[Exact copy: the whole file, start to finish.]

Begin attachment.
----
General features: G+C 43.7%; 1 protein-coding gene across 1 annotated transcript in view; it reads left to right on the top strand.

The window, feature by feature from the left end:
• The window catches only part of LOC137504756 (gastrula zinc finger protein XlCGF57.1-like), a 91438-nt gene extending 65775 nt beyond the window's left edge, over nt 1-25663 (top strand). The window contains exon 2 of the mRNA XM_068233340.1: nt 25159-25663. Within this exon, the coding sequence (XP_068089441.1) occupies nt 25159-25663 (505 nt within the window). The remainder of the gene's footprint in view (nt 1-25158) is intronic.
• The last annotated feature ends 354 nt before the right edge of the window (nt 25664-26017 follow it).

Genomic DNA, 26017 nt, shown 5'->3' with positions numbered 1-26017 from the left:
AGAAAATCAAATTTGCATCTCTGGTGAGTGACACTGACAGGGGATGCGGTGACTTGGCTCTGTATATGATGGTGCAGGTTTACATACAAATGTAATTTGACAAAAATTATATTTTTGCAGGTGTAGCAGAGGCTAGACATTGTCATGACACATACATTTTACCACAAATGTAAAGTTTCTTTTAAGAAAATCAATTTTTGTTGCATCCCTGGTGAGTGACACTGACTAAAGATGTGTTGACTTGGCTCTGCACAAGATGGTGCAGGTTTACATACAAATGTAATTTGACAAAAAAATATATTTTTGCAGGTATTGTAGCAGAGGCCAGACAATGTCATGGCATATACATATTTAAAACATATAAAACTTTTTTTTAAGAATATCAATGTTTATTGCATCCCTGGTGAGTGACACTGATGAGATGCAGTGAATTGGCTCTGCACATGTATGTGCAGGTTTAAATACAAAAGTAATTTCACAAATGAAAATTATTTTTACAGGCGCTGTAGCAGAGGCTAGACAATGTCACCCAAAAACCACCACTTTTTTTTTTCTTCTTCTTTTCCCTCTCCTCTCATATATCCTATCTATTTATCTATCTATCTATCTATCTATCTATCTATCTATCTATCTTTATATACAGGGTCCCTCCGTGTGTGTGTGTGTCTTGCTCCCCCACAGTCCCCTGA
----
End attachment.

General features: G+C 43.7%; 1 protein-coding gene across 1 annotated transcript in view; it reads left to right on the top strand.

The window, feature by feature from the left end:
• The window catches only part of LOC137504756 (gastrula zinc finger protein XlCGF57.1-like), a 91438-nt gene extending 65775 nt beyond the window's left edge, over nt 1-25663 (top strand). The window contains exon 2 of the mRNA XM_068233340.1: nt 25159-25663. Within this exon, the coding sequence (XP_068089441.1) occupies nt 25159-25663 (505 nt within the window). The remainder of the gene's footprint in view (nt 1-25158) is intronic.
• The last annotated feature ends 354 nt before the right edge of the window (nt 25664-26017 follow it).

Genomic DNA, 26017 nt, shown 5'->3' with positions numbered 1-26017 from the left:
AGAAAATCAAATTTGCATCTCTGGTGAGTGACACTGACAGGGGATGCGGTGACTTGGCTCTGTATATGATGGTGCAGGTTTACATACAAATGTAATTTGACAAAAATTATATTTTTGCAGGTGTAGCAGAGGCTAGACATTGTCATGACACATACATTTTACCACAAATGTAAAGTTTCTTTTAAGAAAATCAATTTTTGTTGCATCCCTGGTGAGTGACACTGACTAAAGATGTGTTGACTTGGCTCTGCACAAGATGGTGCAGGTTTACATACAAATGTAATTTGACAAAAAAATATATTTTTGCAGGTATTGTAGCAGAGGCCAGACAATGTCATGGCATATACATATTTAAAACATATAAAACTTTTTTTTAAGAATATCAATGTTTATTGCATCCCTGGTGAGTGACACTGATGAGATGCAGTGAATTGGCTCTGCACATGTATGTGCAGGTTTAAATACAAAAGTAATTTCACAAATGAAAATTATTTTTACAGGCGCTGTAGCAGAGGCTAGACAATGTCACCCAAAAACCACCACTTTTTTTTTTCTTCTTCTTTTCCCTCTCCTCTCATATATCCTATCTATTTATCTATCTATCTATCTATCTATCTATCTATCTATCTATCTTTATATACAGGGTCCCTCCGTGTGTGTGTGTGTCTTGCTCCCCCACAGTCCCCTGA